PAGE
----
It isn’t all that hard to replace the German Weltanshauung with Ruskiy Mir, or “Russian world”; Hitler the protector of oppressed German speakers with Putin the liberator of oppressed Russian speakers; Edvard Benes with Volodymyr Zelensky; the Sudetenland with the Donbas; Berlin-backed Sudeten Nazis with Moscow-backed Ukrainian separatists. In both cases, incidents in the breakaway regions were ginned up on orders from the neighboring empire, giving it an excuse to invade. In the Reich Chancellery then, as in the Kremlin now, every gesture toward peace negotiations was a sham to buy more time for war. Within six months of the September 1938 Munich Conference where the Sudetenland was surrendered to Germany, Hitler swallowed the rest of Czechoslovakia—and he was just beginning. Eight years after starting a war in Crimea and the Donbas, Putin launched a full-scale invasion of Ukraine, bringing destruction, murder, rape, occupation, annexation, deportation, threats of annihilation, and many more lies.

History doesn’t repeat itself; it rarely even rhymes. Putin’s claim that Russia is reliving the defense of Stalingrad shows how misleading and pernicious analogies can be. It’s generally wise to resist them—this one above all, for Hitler truly was unique. But as I made my way through Shirer’s 1,100-page book, resisting the analogies required much more effort than drawing them.


Putin raises the Nazi ghost as a way not just to discredit his enemies with a false charge, but to immunize himself from having a far more plausible charge flung at him. This is propaganda as projection—a common technique of demagogues. Hitler accused the Czechs and Poles of aggression against Germany as he prepared to invade; Donald Trump accused Hillary Clinton and Joe Biden of corrupting American justice as he turned the executive branch into an instrument of his personal interests. “No puppet!” Trump retorted in a debate after Clinton suggested how Putin regarded him. “You’re the puppet!”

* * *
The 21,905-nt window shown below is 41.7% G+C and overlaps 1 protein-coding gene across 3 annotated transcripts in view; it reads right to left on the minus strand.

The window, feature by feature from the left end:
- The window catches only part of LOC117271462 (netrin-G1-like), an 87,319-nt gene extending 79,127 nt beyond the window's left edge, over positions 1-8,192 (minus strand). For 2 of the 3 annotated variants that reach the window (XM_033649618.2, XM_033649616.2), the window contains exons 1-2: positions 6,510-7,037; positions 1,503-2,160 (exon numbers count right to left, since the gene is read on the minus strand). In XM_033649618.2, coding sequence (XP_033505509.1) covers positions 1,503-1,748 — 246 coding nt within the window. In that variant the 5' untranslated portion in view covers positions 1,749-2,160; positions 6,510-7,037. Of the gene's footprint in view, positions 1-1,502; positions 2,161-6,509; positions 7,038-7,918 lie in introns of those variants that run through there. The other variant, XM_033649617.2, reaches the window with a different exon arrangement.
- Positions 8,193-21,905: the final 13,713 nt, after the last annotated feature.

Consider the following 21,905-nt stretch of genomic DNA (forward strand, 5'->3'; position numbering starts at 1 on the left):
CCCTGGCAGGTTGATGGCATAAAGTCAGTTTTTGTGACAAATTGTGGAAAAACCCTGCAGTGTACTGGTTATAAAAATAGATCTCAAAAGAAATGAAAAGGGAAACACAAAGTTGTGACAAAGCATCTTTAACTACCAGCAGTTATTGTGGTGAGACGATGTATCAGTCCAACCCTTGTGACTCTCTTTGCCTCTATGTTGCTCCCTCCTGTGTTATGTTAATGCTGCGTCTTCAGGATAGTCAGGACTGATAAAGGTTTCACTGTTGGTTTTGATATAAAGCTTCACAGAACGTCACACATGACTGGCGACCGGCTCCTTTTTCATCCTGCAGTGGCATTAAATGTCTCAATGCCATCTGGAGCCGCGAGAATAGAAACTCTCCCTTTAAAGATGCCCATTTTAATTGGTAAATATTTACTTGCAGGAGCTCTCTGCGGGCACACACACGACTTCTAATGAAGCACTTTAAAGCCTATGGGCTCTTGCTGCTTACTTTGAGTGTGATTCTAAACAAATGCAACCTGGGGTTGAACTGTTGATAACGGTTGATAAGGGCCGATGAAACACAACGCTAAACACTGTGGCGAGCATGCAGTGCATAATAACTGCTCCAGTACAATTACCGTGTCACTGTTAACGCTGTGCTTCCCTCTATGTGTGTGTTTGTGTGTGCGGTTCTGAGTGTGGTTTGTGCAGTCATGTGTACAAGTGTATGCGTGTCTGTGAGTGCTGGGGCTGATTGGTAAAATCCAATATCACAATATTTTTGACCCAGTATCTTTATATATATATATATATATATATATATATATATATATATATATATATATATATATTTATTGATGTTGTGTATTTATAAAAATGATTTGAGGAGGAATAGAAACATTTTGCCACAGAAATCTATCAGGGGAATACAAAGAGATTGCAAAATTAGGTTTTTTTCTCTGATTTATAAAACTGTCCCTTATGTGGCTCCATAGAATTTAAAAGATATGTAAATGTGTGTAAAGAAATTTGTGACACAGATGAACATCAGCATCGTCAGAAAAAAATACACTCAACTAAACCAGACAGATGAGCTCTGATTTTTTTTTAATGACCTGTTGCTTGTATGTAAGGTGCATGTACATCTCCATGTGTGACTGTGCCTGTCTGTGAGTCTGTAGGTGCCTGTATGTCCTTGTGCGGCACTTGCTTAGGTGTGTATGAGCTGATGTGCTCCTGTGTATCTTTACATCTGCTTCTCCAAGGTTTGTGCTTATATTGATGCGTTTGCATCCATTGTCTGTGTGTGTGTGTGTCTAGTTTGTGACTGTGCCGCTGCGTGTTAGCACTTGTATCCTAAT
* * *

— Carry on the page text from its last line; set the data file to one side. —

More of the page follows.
In Stalingrad, Putin used the historical lie where he knew it would hurt most—against the Germans. The agony of Chancellor Olaf Scholz’s decision, after months of hesitation, to send tanks to Ukraine reflected a genuine fear among Germans—not so much that Russia would retaliate with nuclear weapons, as Putin threatened in his speech, but that Germany’s Leopards are still Panzers, that their use in Ukraine might still evoke images of Operation Barbarossa, that the country can never live down its darkest history. I was in Berlin in 2014 during the months just after Putin began the war in Ukraine, and Germans were deeply divided, with a large percentage—though not a majority—sympathetic to Russia. Friends explained that the nightmare of another war with Russia still haunts Germany, but even more, the legacy of 27 million Soviet dead in World War II remains a source of almost transhistorical guilt. Putin, who served in Dresden, in East Germany, as a KGB officer, understands that he has only to say “Nazi” for the German soul to tremble.

I would like to hear Scholz, or Zelensky, or Biden, lay this ghost to rest by reversing the charge. Germany’s Leopards will be used, at last and much too late, to help Ukraine’s military defend the country against a far more numerous and heavily armed invader. The Germans were willing to lose entire divisions in the crucible of Stalingrad; the Russians are willing to do the same in Bakhmut, and they’re sending tens of thousands more troops for a new offensive in the Donbas, where cities and villages lie in ruins. Scholz’s belated decision should be seen not as a failure to learn from history, but as one more step in Germany’s long reckoning with its crimes. The Leopards are part of the same project of national atonement as the Holocaust Memorial, in the heart of Berlin. They won’t erase the past, much less, as Putin does, deform it. They will honor it.

Source: The Atlantic